Proof of COVID-19 vaccination will be required at indoor bars, wineries, breweries, nightclubs and lounges in Los Angeles County under a forthcoming health order aimed at further armoring the region against the pandemic. The mandate, which will be issued by Friday, will require both patrons and employees to have at least one vaccine dose by Oct. 7 and be fully vaccinated by Nov. 4, according to Public Health Director Barbara Ferrer.L.A. County, like the rest of the state and nation, has for months been battling the latest wave of the coronavirus, which has been fueled by the highly infectious Delta variant. Though there are indications that the latest surge is losing some steam, officials are already turning a wary eye to the fall and winter, when the busy holiday season will bring people together from all over the map and colder weather will increasingly push gatherings and recreation indoors.
“This is a reasonable path forward that will position us to to be better able to break the cycle of surges,” Ferrer said during Wednesday’s Board of Supervisors meeting.
Under the new order, participants and workers at outdoor “mega events” with more than 10,000 attendees will also need to provide proof of vaccination or show that they’ve recently tested negative for coronavirus infection, starting Oct. 7. That requirement is already in place for indoor events of at least 1,000 people.
Ferrer said county health officials were also strongly recommending, though not requiring, vaccine verification at indoor portions of restaurants. The county’s standing requirement that residents mask up in indoor public settings will remain in place, she added.
L.A. County is the most populous jurisdiction in California to announce a COVID-19 vaccination requirement to enter certain types of businesses.
The order would affect all areas of L.A. County except Long Beach and Pasadena, which have their own public health departments.However, it will not be as expansive as public health orders in some other parts of California. San Francisco and Berkeley are requiring customers age 12 and older in indoor restaurants, bars and gyms to show proof of a COVID-19 vaccination. Contra Costa County has ordered those customers to either show proof of vaccination or a recent negative coronavirus test result.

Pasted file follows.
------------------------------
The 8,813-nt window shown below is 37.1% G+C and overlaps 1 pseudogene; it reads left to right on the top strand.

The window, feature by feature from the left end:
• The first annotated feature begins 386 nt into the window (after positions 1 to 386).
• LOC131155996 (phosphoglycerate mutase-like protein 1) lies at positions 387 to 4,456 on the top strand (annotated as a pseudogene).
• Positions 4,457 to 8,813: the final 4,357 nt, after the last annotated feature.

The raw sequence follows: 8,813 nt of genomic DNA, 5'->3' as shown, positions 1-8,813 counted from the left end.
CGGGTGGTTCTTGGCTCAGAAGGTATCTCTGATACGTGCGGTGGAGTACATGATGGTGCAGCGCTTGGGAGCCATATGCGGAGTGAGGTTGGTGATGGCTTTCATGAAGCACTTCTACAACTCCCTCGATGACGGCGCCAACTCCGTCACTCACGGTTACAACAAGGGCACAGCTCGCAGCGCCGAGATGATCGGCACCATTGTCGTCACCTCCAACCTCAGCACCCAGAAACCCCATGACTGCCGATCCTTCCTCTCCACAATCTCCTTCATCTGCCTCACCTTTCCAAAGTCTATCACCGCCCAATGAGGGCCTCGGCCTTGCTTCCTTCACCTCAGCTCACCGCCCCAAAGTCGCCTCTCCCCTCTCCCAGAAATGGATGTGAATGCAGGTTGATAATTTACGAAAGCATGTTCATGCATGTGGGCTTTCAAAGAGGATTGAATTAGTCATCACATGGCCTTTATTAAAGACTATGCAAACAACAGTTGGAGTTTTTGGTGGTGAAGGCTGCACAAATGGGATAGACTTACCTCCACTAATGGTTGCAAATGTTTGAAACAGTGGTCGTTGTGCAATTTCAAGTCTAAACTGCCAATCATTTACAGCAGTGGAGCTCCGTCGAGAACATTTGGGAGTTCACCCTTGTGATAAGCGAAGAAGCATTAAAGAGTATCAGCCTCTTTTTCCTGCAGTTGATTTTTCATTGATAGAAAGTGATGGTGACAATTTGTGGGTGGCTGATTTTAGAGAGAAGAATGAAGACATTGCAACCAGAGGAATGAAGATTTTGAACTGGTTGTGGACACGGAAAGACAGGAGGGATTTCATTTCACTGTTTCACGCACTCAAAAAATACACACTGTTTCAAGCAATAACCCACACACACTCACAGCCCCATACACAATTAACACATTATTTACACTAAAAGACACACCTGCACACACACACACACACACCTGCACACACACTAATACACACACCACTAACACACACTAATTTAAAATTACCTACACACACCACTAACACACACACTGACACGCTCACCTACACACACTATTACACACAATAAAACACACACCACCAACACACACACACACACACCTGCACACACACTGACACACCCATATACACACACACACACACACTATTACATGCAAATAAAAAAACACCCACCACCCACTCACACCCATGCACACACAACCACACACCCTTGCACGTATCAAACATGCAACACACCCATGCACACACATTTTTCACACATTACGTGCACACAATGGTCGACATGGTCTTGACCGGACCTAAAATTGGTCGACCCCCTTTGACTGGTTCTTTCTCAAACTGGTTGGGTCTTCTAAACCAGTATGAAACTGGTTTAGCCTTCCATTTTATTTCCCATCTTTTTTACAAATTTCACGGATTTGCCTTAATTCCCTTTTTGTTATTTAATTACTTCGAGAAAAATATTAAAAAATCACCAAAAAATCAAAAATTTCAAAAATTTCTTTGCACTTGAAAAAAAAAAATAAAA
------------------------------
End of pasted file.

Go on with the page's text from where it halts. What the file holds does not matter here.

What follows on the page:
Palm Springs has ordered patrons 12 and older to provide proof of COVID-19 vaccination or a recent negative coronavirus test to enter indoor restaurants and bars.Starting Oct. 11, West Hollywood will require patrons 18 and older to show proof they are fully vaccinated to enter indoor restaurants, bars, clubs, theaters and gyms, as well as personal care establishments, including barbershops, nail salons and tanning services.
The L.A. City Council is considering its own law to require customers of indoor restaurants and gyms to have at least one dose of a COVID-19 vaccine. City attorneys are drafting a proposed ordinance.
Cities within L.A. County may adopt stricter rules than the county but not looser ones.When asked about L.A. County’s move during a briefing Wednesday, Gov. Gavin Newsom said state officials “believe in localism and want to support local health decisions.” Though conditions could always change, he indicated that the state had no immediate plans to follow suit. Lately, the state has seen promising declines in case rates and the number of COVID-19 patients hospitalized, but Newsom pointed out that it “was around this time last year we started to see that stabilization and decline as well, yet to experience that winter surge.”
“We need to be vigilant,” he told reporters. “Of course, the best way to mitigate that … is to continue our vaccine efforts, and if this encourages more people to get vaccinated, then I believe it’s the right thing to do, and I continue to encourage others to follow that path.”
Ferrer said L.A. County’s vaccination verification requirement was tailored to businesses that were generally considered to pose a greater risk of coronavirus transmission. Although each establishment is different, Ferrer said, county health inspectors have noted settings where “for the most part, all of the patrons, all the customers are there without a mask on — mostly because they have a drink in hand. They’re walking around and there’s a lot of dancing, there’s a lot of close contact with lots and lots of people. …